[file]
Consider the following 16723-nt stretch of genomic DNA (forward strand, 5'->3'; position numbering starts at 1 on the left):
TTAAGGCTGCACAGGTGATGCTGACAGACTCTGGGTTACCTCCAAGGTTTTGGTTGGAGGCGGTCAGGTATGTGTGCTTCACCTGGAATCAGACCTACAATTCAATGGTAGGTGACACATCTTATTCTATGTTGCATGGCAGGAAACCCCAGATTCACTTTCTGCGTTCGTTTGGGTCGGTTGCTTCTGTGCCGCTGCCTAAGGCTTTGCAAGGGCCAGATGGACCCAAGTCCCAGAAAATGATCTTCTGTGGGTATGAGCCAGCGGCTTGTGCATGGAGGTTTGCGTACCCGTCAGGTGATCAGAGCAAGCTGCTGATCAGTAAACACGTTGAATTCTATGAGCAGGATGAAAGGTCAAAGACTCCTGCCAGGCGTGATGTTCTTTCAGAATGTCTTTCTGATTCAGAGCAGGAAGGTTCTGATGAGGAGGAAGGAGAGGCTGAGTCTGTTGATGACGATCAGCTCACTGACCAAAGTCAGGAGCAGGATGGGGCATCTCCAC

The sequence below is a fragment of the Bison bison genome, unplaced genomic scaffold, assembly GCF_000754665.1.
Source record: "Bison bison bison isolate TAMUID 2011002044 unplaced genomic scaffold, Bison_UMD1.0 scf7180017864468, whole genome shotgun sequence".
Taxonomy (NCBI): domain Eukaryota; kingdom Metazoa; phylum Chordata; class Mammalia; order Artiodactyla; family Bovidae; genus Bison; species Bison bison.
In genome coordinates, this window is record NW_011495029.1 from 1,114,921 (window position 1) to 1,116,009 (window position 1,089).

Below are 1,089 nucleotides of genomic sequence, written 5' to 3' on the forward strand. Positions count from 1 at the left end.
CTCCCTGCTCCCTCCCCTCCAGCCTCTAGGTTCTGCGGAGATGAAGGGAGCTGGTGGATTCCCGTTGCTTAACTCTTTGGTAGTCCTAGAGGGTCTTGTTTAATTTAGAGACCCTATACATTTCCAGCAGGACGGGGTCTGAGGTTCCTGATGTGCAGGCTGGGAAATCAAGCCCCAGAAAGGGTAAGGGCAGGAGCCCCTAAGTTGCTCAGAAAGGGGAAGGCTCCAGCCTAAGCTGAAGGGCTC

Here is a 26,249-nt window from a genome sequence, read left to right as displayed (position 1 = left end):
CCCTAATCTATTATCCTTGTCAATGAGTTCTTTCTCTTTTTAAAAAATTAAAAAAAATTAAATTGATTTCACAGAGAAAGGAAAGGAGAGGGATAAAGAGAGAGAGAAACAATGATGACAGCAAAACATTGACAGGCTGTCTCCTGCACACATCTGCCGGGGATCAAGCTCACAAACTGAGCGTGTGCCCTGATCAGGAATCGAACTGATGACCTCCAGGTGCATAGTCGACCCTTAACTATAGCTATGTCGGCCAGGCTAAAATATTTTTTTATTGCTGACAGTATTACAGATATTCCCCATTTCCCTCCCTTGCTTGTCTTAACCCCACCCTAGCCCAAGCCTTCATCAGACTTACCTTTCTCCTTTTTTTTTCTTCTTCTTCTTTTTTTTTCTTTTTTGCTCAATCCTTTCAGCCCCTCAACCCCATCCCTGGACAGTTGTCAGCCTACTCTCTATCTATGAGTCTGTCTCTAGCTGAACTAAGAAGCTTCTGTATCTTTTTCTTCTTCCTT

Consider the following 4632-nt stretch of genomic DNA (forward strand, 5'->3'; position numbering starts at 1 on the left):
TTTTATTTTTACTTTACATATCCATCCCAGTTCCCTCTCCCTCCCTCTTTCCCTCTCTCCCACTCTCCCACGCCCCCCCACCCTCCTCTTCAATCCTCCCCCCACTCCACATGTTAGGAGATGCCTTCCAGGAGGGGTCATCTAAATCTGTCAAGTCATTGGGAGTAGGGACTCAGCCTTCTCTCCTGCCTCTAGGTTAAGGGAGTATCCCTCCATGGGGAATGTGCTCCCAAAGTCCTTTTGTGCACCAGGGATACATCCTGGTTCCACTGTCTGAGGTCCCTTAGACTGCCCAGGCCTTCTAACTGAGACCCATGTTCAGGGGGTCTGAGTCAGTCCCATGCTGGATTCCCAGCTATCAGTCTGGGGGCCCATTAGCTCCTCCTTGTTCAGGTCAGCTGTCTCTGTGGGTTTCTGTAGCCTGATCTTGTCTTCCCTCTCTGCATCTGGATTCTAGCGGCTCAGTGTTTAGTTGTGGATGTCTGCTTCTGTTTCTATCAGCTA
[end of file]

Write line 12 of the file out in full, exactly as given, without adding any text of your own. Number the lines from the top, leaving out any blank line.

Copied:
TTTTATTTTTACTTTACATATCCATCCCAGTTCCCTCTCCCTCCCTCTTTCCCTCTCTCCCACTCTCCCACGCCCCCCCACCCTCCTCTTCAATCCTCCCCCCACTCCACATGTTAGGAGATGCCTTCCAGGAGGGGTCATCTAAATCTGTCAAGTCATTGGGAGTAGGGACTCAGCCTTCTCTCCTGCCTCTAGGTTAAGGGAGTATCCCTCCATGGGGAATGTGCTCCCAAAGTCCTTTTGTGCACCAGGGATACATCCTGGTTCCACTGTCTGAGGTCCCTTAGACTGCCCAGGCCTTCTAACTGAGACCCATGTTCAGGGGGTCTGAGTCAGTCCCATGCTGGATTCCCAGCTATCAGTCTGGGGGCCCATTAGCTCCTCCTTGTTCAGGTCAGCTGTCTCTGTGGGTTTCTGTAGCCTGATCTTGTCTTCCCTCTCTGCATCTGGATTCTAGCGGCTCAGTGTTTAGTTGTGGATGTCTGCTTCTGTTTCTATCAGCTA